Page 1 of 2

Why Doesn't Climate Change Get the Attention it Deserves?

Despite the lives lost and damage done, climate change stories still can't get above the fold.

| Mon Oct. 7, 2013 1:16 PM PDT

This story first appeared on the TomDispatch website.

Late last week, in the lobby of a particularly unglamorous downtown San Francisco building, a group of passionate but polite activists met with a bureaucrat who stepped forward to hear what they had to say about the fate of the Earth. The activists wanted to save the world. The particular part of it that might be under their control involved getting the San Francisco Retirement board to divest its half a billion dollars in fossil fuel holdings, one piece of the international divestment movement that arose a year ago.

Sometimes the fate of the Earth boils down to getting one person with modest powers to budge.

The bureaucrat had a hundred reasons why changing course was, well, too much of a change. This public official wanted to operate under ordinary-times rules and the idea that climate change has thrust us into extraordinary times (and that divesting didn't necessarily entail financial loss or even financial risk) was apparently too much to accept.

The mass media aren't exactly helping. Last Saturday, for instance, the New York Times gave its story on the International Panel on Climate Change's six-years-in-the-making report on the catastrophic future that's already here below-the-fold front-page placement, more or less equal to that given a story on the last episode of Breaking Bad. The end of the second paragraph did include this quote: "In short, it threatens our planet, our only home." But the headline ("U.N. Climate Panel Endorses Ceiling on Global Emissions") and the opening paragraph assured you this was dull stuff. Imagine a front page that reported your house was on fire right now, but that some television show was more exciting.

Sometimes I wish media stories were organized in proportion to their impact. Unfortunately, when it comes to climate change, there is not paper enough on this planet to properly scale up a story to the right size. If you gave it the complete front page to suggest its import, you would then have to print the rest of the news at some sort of nanoscale and include an electron microscope for reading ease.

Hold up your hand. It's so big it can block out the sun, though you know that the sun is so much bigger. Now look at the news: in column inches and airtime, a minor controversy or celebrity may loom bigger than the planet. The problem is that, though websites and print media may give us the news, they seldom give us the scale of the news or a real sense of the proportional importance of one thing compared to another. And proportion, scale, is the main news we need right now—maybe always.

As it happens, we're not very good at looking at the biggest things. They may be bigger than we can see, or move more slowly than we have the patience to watch for or remember or piece together, or they may cause impacts that are themselves complex and dispersed and stretch into the future. Scandals are easier. They are on a distinctly human scale, the scale of lust, greed, and violence. We like those, we understand them, we get mired in them, and mostly they mean little or nothing in the long run (or often even in the short run).

A resident in a town on the northwest coast of Japan told me that the black 70-foot-high wave of water coming at him on March 11, 2011, was so huge that, at first, he didn't believe his eyes. It was the great Tohoku tsunami, which killed about 20,000 people. A version of such cognitive dissonance occurred in 1982, when NASA initially rejected measurements of the atmosphere above Antarctica because they indicated such a radical loss of ozone that the computer program just threw out the data.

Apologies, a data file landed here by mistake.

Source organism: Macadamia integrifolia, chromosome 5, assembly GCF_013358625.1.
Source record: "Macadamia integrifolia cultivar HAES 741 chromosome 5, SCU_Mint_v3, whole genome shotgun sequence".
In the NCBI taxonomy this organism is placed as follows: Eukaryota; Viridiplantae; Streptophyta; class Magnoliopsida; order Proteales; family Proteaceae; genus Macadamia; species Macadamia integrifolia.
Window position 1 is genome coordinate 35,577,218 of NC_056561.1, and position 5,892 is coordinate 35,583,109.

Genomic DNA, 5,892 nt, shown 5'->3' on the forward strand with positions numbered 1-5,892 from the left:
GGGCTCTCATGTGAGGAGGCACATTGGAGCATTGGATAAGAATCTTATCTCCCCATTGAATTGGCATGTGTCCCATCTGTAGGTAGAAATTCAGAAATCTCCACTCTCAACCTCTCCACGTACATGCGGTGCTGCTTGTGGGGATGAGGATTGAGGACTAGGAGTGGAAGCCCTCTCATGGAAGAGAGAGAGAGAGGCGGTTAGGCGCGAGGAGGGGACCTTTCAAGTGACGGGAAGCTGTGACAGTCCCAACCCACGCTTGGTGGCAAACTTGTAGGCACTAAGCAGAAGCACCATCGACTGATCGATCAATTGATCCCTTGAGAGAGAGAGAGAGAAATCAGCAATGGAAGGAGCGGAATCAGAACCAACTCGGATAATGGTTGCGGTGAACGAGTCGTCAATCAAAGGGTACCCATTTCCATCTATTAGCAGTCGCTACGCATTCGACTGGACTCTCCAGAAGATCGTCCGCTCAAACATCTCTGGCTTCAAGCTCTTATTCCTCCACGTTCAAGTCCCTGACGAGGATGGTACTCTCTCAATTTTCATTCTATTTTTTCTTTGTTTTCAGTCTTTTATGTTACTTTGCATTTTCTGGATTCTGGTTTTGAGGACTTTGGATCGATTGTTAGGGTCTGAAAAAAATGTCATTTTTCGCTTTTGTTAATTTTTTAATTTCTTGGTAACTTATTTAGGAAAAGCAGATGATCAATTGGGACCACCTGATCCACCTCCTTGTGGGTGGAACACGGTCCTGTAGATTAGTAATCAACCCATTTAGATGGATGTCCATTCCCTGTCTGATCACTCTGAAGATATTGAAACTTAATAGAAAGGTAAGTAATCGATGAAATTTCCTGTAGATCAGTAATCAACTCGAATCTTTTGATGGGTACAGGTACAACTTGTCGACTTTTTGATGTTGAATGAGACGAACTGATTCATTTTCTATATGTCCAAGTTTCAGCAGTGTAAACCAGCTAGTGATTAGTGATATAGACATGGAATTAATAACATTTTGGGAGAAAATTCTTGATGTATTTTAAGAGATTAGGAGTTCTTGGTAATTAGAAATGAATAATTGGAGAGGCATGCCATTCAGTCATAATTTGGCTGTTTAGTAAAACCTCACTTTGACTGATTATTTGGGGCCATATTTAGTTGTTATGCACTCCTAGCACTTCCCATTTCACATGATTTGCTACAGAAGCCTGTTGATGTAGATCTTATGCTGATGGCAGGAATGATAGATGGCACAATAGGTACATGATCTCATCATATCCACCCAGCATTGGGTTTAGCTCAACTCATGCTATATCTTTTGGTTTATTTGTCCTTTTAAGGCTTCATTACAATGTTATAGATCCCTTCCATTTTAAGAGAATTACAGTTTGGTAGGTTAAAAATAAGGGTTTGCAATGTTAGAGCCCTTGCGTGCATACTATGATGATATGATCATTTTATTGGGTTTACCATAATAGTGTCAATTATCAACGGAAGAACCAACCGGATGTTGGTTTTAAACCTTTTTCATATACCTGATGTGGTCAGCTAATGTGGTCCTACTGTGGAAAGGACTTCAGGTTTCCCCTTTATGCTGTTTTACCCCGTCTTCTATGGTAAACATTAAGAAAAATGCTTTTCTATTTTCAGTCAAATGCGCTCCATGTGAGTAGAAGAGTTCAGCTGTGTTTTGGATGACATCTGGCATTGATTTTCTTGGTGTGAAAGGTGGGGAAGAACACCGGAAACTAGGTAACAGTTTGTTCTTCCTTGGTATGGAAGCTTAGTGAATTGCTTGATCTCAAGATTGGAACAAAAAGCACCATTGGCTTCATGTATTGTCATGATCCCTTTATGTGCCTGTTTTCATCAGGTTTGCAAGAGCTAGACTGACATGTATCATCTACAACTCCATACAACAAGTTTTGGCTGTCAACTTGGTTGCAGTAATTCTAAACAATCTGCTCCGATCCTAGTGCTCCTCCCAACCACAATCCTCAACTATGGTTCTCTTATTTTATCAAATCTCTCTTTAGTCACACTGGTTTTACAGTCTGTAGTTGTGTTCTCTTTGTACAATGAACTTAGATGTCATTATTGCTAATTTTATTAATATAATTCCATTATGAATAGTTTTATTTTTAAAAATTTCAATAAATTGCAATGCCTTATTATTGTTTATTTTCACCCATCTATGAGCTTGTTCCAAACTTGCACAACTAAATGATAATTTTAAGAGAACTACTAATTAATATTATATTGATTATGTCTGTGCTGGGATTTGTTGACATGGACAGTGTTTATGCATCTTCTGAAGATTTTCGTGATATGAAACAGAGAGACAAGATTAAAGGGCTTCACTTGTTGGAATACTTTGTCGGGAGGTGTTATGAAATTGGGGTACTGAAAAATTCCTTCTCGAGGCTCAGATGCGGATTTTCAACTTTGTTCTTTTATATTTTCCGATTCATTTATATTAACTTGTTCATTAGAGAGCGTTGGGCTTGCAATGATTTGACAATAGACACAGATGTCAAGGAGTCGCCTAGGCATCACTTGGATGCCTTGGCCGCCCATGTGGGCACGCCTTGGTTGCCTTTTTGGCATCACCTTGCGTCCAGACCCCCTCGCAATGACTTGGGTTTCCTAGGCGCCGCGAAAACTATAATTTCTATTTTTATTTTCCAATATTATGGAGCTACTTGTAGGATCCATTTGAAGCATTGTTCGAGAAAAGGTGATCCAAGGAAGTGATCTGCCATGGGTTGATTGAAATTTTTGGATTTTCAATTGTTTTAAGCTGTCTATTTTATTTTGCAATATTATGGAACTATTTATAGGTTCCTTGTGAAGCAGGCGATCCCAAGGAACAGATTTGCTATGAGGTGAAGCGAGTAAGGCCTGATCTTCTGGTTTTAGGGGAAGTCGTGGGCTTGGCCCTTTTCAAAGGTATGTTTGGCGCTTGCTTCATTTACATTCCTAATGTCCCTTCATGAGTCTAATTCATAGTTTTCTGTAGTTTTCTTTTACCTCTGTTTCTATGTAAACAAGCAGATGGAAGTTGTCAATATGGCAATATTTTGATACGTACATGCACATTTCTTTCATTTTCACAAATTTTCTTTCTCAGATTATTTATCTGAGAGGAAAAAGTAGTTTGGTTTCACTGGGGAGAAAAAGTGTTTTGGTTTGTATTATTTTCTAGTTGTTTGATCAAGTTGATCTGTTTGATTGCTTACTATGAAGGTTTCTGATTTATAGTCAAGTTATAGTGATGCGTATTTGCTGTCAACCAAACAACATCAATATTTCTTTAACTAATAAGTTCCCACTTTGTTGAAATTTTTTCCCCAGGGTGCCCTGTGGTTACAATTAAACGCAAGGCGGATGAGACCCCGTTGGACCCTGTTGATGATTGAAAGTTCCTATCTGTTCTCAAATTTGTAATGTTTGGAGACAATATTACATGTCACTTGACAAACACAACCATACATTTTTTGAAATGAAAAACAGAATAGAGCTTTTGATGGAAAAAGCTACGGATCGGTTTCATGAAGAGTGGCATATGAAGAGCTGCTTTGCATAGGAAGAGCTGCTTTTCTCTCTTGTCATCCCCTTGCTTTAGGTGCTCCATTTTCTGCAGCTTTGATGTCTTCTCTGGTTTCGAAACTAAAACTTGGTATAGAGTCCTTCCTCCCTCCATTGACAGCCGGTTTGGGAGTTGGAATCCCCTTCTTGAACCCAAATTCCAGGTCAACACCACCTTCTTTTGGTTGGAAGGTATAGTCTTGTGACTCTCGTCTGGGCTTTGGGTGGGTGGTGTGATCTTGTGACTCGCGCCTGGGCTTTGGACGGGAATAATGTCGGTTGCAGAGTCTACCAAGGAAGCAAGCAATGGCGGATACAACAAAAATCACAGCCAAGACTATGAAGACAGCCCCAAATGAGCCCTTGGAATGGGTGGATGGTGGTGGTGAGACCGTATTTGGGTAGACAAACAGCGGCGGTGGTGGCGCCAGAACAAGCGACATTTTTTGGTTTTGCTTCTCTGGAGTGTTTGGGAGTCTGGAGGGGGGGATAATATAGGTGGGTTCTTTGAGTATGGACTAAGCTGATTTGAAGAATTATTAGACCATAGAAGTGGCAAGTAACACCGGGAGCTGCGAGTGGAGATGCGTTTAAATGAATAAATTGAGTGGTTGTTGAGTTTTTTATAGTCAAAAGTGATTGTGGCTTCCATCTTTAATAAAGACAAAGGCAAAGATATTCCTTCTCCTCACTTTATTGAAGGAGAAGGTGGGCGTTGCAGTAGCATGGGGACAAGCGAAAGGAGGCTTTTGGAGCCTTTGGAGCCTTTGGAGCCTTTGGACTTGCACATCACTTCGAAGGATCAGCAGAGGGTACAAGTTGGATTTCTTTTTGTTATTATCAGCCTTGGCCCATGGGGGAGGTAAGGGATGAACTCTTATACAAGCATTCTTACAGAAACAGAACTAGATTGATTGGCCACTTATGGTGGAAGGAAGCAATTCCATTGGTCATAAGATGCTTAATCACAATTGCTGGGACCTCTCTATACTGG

Some things are so big you don't see them, or you don't want to think about them, or you almost can't think about them. Climate change is one of those things. It's impossible to see the whole, because it's everything. It's not just a seven-story-tall black wave about to engulf your town, it's a complete system thrashing out of control, so that it threatens to become too hot, too cold, too dry, too wet, too wild, too destructive, too erratic for many plants and animals that depend on reliable annual cycles. It affects the entire surface of the Earth and every living thing, from the highest peaks to the depths of the oceans, from one pole to the other, from the tropics to the tundra, likely for millennia—and it's not just coming like that wave, it's already here.

It's not only bigger than everything else, it's bigger than everything else put together. But it's not a sudden event like a massacre or a flood or a fire, even though it includes floods, fires, heat waves, and wild weather. It's an incremental shift over decades, over centuries. It's the definition of the big picture itself, the far-too-big picture. Which is why we have so much news about everything else, or so it seems.

To understand climate change, you need to translate figures into impacts, to think about places you'll never see and times after you're gone. You need to imagine sea level rise and understand its impact, to see the cause-and-effect relations between coal-fired power plants, fossil-fuel emissions, and the fate of the Earth. You need to model data in fairly sophisticated ways. You need to think like a scientist.

Given the demands of the task and the muddle of the mainstream media, it's remarkable that so many people get it, and that they do so despite massive, heavily funded petroleum industry propaganda campaigns is maybe a victory, if not enough of one.

Four months ago, two bombers in Boston murdered three people and injured hundreds in a way spectacularly calculated to attract media attention, and the media obeyed with alacrity. Climate change probably fueled the colossal floods around Boulder, Colorado, that killed seven people in mid-September, but amid the copious coverage, it was barely mentioned in the media. Similarly, in Mexico, 115 people died in unprecedented floods in the Acapulco area (no significant mention of climate change), while floods reportedly are halving Pakistan's economic growth (no significant mention), and 166 bodies were found in the wake of the latest Indian floods (no significant mention).